The U.S. Environmental Protection Agency (EPA) said on Wednesday it had pulled its approval of Dow Chemical Co's new herbicide Enlist Duo as the agency studies new information regarding the product's impact on non-target plants.

The EPA approved the herbicide for sale and use in several U.S. states more than a year ago, but later found that its assessment of the product's two active ingredients was incomplete.

Enlist Duo, developed by Dow Chemical's Dow AgroSciences unit, is among a group of next generation herbicides designed to combat weeds resistant to glyphosate, a widely used herbicide in the United States and the active ingredient of Monsanto Co's Roundup.

Enlist Duo, which combines an herbicide component known as 2,4-D with glyphosate, is meant for use on corn and soybeans that have been genetically altered to tolerate it while killing surrounding weeds that can drag down crop yields.

The EPA said it discovered claims by Dow AgroSciences - the registrant of Enlist Duo - in its patent filings that the two active ingredients work better in combination, according to a court filing seen by Reuters. The EPA's study had assumed the components did not have such "synergistic effects."

"The information suggests that EPA's analysis may have understated the phytotoxicity of the product, therefore EPA can no longer be confident that Enlist Duo will not cause risks of concern to non-target organisms, including those listed as endangered," the court filing said.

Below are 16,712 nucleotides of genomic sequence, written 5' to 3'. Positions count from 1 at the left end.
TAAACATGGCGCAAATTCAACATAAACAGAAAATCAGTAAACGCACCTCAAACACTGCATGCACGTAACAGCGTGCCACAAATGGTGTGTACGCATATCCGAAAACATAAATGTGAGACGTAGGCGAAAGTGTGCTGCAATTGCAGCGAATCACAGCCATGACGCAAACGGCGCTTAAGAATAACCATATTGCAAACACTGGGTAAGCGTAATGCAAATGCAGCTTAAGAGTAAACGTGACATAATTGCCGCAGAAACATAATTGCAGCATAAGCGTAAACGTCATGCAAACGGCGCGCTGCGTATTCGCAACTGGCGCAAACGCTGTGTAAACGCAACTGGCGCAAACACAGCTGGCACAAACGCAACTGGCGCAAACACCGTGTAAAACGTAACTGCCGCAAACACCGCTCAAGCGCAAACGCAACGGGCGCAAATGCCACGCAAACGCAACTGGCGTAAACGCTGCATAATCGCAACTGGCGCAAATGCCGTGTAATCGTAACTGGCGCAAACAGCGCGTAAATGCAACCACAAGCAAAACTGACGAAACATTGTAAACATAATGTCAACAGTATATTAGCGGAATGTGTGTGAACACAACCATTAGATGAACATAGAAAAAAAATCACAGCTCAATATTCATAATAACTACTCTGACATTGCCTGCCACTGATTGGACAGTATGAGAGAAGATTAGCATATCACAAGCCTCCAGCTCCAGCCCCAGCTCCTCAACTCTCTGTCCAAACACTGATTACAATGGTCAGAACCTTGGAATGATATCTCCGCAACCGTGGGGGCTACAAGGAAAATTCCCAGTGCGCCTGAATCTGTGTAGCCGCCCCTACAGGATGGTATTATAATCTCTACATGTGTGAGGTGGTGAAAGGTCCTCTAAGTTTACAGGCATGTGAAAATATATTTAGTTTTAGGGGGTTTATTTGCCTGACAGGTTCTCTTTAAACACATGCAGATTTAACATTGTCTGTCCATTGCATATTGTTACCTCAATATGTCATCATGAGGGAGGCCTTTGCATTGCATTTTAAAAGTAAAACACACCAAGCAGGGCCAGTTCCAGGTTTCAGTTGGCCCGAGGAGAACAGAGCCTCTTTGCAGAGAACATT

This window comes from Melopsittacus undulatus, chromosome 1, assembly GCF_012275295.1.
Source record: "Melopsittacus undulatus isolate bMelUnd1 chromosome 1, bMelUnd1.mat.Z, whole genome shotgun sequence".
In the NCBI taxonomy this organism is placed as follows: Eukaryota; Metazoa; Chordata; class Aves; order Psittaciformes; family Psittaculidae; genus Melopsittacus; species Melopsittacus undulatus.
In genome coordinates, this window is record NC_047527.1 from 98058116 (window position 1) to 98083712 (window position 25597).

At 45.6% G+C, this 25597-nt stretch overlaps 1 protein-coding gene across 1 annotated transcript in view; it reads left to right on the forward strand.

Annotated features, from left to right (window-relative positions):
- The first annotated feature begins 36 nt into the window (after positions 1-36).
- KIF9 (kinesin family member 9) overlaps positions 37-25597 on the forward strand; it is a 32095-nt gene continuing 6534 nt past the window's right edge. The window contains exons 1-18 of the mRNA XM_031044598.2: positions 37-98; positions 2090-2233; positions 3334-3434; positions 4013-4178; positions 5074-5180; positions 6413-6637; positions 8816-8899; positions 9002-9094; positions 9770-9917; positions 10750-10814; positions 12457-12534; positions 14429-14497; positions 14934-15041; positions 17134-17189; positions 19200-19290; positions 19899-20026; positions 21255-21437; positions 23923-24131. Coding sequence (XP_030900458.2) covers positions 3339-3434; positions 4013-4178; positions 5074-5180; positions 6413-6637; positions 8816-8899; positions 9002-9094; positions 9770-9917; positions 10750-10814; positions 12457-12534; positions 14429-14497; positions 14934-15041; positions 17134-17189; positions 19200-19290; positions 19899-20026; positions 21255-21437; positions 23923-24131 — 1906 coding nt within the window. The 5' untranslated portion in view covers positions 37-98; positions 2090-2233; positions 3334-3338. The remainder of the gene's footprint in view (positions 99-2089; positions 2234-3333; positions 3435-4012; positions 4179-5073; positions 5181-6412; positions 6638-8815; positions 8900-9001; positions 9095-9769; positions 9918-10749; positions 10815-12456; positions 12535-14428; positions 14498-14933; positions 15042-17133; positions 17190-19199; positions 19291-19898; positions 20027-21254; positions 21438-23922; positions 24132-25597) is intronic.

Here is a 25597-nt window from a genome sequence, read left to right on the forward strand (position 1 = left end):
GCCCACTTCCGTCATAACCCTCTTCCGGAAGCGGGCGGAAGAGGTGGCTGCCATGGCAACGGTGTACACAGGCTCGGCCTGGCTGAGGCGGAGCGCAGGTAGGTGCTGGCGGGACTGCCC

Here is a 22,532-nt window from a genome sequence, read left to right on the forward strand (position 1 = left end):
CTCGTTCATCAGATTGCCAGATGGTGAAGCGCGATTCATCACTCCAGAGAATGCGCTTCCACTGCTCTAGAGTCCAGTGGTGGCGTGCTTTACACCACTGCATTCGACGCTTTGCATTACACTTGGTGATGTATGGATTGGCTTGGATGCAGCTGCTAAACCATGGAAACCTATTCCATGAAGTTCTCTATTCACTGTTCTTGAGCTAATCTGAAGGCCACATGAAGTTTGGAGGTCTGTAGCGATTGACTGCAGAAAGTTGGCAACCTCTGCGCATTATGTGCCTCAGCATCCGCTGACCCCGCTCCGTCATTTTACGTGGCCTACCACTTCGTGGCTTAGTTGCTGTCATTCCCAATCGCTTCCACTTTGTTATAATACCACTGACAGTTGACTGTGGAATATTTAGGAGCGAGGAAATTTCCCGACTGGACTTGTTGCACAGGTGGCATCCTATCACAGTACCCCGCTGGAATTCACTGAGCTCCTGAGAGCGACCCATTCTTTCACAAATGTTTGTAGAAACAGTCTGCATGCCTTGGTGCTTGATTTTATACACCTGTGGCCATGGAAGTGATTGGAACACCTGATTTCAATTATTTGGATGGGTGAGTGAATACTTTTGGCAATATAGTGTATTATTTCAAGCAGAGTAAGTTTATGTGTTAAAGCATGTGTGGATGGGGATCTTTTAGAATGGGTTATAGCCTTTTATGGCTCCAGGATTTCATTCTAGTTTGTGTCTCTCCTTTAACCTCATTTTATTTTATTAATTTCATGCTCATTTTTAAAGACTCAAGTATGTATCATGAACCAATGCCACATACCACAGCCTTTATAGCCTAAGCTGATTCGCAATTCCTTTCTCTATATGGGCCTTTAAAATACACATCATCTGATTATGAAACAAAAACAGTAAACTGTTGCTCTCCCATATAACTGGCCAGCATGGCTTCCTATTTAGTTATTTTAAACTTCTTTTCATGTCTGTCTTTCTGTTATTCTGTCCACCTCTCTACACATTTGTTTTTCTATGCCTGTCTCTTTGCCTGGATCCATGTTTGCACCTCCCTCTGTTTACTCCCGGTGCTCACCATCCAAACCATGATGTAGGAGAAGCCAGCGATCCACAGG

Dow Chemical said it was working with the EPA to provide further assurances for Enlist and it expects a "prompt resolution of all outstanding issues."

Rival seed and agrochemical company Monsanto Co, said it is not worried that its next generation herbicide platform Xtend, which combines the herbicide dicamba with glyphosate, would be similarly targeted by EPA.

"Monsanto's patent submissions have not made claims of synergistic activity between glyphosate and dicamba. We believe we have submitted a regulatory data package that supports approval of our product," Monsanto spokesperson Sara Miller said.